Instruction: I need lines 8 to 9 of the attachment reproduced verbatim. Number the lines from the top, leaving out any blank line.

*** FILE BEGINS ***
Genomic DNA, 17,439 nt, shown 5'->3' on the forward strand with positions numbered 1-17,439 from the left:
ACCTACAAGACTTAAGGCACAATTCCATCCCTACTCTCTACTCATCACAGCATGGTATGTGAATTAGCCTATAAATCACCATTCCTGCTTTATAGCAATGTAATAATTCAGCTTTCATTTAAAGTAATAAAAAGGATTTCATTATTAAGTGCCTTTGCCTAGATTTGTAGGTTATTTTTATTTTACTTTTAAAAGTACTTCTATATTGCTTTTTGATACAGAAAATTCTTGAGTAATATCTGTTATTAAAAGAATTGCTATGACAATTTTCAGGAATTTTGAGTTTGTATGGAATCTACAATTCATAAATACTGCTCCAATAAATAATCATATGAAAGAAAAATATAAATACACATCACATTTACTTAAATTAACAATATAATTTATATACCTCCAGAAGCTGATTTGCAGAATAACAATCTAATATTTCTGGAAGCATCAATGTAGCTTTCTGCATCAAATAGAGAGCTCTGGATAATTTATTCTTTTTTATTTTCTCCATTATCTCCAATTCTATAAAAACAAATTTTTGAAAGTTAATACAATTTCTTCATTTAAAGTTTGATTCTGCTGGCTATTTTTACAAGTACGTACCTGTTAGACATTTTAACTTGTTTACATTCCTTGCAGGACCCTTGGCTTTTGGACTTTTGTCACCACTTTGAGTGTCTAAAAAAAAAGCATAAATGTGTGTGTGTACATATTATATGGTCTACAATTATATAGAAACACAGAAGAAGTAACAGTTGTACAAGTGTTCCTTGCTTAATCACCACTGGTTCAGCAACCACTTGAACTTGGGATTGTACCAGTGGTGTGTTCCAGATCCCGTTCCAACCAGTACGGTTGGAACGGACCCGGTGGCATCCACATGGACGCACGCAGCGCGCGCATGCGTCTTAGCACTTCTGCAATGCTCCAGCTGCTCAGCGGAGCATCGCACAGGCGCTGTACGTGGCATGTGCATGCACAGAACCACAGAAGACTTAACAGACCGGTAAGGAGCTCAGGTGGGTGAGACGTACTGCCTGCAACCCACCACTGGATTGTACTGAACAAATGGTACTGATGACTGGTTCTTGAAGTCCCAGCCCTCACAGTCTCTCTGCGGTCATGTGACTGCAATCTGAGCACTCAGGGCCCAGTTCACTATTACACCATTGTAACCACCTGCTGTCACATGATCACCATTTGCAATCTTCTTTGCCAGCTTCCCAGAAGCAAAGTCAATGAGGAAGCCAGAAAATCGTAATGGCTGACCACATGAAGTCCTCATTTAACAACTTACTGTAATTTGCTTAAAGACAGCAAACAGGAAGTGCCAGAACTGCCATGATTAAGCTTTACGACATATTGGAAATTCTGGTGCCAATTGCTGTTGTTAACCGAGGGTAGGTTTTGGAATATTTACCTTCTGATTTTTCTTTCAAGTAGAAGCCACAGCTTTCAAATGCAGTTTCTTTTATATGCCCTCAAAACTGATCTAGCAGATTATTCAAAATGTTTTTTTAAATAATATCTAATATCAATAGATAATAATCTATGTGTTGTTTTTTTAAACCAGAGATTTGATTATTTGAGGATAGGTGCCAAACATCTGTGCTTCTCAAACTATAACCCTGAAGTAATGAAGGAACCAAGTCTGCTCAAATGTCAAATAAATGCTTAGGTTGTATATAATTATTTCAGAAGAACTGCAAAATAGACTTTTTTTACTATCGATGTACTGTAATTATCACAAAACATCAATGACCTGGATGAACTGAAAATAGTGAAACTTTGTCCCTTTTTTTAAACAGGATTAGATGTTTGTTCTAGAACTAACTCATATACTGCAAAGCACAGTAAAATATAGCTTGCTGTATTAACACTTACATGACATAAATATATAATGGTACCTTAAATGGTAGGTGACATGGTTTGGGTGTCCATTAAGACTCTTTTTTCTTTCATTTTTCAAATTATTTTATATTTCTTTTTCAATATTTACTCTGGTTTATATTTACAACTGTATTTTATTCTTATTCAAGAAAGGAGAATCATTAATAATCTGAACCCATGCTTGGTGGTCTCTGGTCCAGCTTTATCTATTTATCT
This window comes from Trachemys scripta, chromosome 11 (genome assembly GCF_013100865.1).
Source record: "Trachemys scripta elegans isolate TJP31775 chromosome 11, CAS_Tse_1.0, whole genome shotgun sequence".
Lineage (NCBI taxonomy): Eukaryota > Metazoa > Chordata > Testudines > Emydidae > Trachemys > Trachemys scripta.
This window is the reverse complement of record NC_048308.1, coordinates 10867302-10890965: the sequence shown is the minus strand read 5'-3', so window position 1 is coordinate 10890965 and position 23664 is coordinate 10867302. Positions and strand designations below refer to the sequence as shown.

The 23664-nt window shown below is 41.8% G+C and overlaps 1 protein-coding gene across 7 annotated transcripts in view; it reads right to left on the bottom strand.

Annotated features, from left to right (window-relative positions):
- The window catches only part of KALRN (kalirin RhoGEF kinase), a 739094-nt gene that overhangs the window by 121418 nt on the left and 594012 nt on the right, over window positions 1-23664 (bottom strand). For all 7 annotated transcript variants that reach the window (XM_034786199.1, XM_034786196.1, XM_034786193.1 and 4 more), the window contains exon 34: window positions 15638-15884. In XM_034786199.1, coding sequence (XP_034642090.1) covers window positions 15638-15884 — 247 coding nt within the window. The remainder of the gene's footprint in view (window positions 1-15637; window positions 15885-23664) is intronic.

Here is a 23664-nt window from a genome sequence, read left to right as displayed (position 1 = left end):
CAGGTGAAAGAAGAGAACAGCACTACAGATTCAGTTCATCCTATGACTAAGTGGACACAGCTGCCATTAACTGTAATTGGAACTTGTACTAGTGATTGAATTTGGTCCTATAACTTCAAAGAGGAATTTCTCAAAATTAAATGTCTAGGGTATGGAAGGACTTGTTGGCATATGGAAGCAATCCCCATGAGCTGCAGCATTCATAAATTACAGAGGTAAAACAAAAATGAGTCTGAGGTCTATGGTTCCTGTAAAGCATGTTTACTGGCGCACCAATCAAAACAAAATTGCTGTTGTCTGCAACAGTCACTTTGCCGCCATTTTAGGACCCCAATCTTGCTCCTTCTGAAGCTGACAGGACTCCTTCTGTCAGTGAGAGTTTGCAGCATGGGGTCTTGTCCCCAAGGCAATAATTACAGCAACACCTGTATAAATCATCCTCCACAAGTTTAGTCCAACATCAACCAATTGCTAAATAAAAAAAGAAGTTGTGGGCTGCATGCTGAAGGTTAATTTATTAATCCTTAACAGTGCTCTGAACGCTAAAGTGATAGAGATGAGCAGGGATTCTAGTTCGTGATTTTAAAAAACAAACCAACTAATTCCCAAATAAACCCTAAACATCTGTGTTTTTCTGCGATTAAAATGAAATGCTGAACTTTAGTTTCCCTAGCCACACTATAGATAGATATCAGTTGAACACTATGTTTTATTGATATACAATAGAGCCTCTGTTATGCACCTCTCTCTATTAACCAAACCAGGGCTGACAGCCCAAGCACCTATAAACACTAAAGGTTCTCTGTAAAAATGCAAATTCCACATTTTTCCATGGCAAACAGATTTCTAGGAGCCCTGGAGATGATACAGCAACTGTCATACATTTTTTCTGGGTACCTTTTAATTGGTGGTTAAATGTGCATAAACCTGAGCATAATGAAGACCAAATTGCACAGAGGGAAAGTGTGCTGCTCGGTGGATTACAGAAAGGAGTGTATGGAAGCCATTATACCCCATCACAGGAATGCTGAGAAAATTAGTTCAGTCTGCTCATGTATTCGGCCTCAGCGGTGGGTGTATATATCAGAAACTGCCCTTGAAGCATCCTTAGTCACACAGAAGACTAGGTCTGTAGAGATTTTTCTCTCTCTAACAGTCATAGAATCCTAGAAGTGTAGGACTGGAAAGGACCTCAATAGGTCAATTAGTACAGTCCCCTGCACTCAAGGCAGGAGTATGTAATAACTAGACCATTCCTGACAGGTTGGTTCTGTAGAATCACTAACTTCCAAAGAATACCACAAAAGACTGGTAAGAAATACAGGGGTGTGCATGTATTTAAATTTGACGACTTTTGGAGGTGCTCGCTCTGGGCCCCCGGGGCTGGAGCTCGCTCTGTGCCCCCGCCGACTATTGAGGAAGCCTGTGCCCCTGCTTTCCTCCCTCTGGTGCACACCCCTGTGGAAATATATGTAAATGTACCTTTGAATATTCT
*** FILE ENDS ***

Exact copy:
Annotated features, from left to right (window-relative positions):
- The window catches only part of KALRN (kalirin RhoGEF kinase), a 739094-nt gene that overhangs the window by 121418 nt on the left and 594012 nt on the right, over window positions 1-23664 (bottom strand). For all 7 annotated transcript variants that reach the window (XM_034786199.1, XM_034786196.1, XM_034786193.1 and 4 more), the window contains exon 34: window positions 15638-15884. In XM_034786199.1, coding sequence (XP_034642090.1) covers window positions 15638-15884 — 247 coding nt within the window. The remainder of the gene's footprint in view (window positions 1-15637; window positions 15885-23664) is intronic.